[Decor] Hamptons reborn
In the late 1980s, landscape designer Deborah Nevins created a garden in Southampton, New York, that still inspires awe in all who see it, with soaring copper-beech hedges framing roses and wildflowers.
The house on the property, however, was lackluster and awkward. The interior of the 1890s redbrick structure had devolved over time into a labyrinth of narrow halls and cramped rooms. When it went on the market several years ago, potential buyers were daunted. “People were intrigued by the land and the location,” says interior designer Steven Gambrel. “But they couldn’t see past the house.”
The eventual owner, a Manhattan financier, wasn’t for a moment intimidated. One of the first calls he made was to Gambrel, whom he had hired to redo four previous properties, including his Manhattan townhouse. As Gambrel says, “This client is not afraid of good design.”
The formerly dark foyer has been transformed into a dramatic entry with walls covered in wood blocks carved and painted to resemble stonework à la Mount Vernon. The space is almost Escher-like in its stark black-and-white pattern and repetitive geometry. It’s a graphic effect echoed in the kitchen, where the floor features gray, black, and white concrete squares, and the walls are lined in ebony ceramic tile. “I do love black,” says Gambrel, who used the color on window frames and walls as well the living room’s expansive plank ceiling. “Rather than making a space feel smaller, as you might expect,” Gambrel says, “it helps to define its outer edges, encouraging visual scale.”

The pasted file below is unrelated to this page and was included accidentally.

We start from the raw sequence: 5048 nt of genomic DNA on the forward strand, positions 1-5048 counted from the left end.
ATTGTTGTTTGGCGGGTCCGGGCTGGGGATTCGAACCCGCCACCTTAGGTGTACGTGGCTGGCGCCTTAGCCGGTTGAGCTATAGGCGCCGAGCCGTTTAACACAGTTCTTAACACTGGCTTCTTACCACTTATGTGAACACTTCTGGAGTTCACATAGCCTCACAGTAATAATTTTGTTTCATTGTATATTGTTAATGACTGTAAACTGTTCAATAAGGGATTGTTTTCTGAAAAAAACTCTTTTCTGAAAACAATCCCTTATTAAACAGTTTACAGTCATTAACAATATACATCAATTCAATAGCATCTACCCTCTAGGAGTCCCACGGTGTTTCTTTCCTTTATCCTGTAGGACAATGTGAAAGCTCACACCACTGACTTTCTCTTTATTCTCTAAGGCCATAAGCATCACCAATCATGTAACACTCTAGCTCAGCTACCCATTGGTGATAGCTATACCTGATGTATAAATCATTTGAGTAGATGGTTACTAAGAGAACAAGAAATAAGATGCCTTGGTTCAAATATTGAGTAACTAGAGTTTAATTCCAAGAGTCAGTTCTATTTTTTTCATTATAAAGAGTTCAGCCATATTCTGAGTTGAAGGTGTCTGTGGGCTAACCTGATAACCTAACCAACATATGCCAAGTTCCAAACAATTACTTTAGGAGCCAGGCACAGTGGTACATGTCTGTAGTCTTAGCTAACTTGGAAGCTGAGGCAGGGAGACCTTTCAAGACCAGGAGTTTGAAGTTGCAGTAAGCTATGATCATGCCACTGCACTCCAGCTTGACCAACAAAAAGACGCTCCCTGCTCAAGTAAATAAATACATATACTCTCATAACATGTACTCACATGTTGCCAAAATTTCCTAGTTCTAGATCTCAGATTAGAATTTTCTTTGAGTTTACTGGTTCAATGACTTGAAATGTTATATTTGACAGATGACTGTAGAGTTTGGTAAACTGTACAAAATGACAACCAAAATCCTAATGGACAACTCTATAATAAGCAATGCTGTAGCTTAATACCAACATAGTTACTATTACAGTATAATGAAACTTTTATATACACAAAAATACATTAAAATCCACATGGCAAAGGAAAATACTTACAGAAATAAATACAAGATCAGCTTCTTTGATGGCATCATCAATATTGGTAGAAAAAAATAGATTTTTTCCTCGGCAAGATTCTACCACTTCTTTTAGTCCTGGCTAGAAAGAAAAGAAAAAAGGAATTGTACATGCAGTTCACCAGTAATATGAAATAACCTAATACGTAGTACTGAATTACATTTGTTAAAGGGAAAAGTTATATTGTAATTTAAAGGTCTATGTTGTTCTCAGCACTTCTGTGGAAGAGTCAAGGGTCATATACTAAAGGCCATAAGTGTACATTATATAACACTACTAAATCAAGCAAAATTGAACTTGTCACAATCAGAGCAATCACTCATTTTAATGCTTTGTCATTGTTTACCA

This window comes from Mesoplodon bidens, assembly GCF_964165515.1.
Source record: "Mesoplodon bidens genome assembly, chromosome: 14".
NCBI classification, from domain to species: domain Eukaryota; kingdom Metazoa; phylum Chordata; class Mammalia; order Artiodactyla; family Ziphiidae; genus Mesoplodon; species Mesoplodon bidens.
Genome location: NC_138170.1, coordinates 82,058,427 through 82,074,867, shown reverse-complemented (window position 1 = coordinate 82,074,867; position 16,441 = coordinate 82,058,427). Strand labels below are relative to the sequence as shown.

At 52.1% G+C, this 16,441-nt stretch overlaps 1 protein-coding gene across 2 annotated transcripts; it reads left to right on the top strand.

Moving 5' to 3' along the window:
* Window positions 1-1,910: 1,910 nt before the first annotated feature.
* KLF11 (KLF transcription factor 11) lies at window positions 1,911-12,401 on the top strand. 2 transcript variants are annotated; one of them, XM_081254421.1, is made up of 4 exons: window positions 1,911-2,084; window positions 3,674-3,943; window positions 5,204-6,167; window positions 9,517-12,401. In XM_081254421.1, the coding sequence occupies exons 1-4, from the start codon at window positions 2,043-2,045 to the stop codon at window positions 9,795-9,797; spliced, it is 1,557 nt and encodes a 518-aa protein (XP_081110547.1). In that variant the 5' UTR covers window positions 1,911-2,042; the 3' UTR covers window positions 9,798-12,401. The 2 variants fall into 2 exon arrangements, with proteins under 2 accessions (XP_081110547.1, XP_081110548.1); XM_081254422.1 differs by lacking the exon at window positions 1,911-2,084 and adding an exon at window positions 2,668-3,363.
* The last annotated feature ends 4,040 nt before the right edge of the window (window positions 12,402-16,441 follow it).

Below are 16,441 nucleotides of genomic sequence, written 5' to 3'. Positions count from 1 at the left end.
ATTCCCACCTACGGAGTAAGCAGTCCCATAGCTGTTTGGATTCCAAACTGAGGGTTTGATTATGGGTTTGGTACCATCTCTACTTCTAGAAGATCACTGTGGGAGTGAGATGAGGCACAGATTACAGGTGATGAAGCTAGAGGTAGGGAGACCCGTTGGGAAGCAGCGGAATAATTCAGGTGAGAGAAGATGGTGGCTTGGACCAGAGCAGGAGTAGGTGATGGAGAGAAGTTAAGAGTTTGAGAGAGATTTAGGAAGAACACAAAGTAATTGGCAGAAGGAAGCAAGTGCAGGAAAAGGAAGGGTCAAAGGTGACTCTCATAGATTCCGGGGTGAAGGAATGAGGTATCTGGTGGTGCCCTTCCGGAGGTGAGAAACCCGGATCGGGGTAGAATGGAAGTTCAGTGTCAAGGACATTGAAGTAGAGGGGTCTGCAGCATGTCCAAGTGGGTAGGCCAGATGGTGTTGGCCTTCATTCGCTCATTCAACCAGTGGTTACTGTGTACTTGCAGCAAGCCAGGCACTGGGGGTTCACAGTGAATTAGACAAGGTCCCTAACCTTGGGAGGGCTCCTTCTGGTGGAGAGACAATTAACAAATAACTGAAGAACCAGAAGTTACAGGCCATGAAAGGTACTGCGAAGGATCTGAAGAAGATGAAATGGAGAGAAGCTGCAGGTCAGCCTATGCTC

Attention-grabbing hues are a leitmotif. Pine-green turns up on everything from carpets to upholstery to a malachite mantel. The shade reaches its pinnacle in the living room, where a sofa and a round tufted ottoman are covered in emerald fabric.
Red is also used to great effect, from a hall hung with black-and-white photos in matching scarlet frames and a crimson-carpeted cloakroom to an old-fashioned lacquered swinging door that opens to the kitchen from the jet-black butler’s pantry.
Upstairs, the master suite is reached via a dressing room outfitted sumptuously with a goatskin rug, vintage Maison Charles lanterns, and floor-to-ceiling cabinets painted glossy white with red trim. The rest of the suite is no less luxe, with elements inspired by world travels: an ebonized headboard whose shape is a nod to the architecture of Flanders, a 19th-century Chinese console, and bathroom vanities modeled on those in Claridge’s, the owner’s favorite London hotel.
Nevins’s lush formal garden—recently reconceived and replanted by Hamptons-based landscape architect Perry Guillot—still provides a breathtaking experience. But the house at its heart now more than holds its own.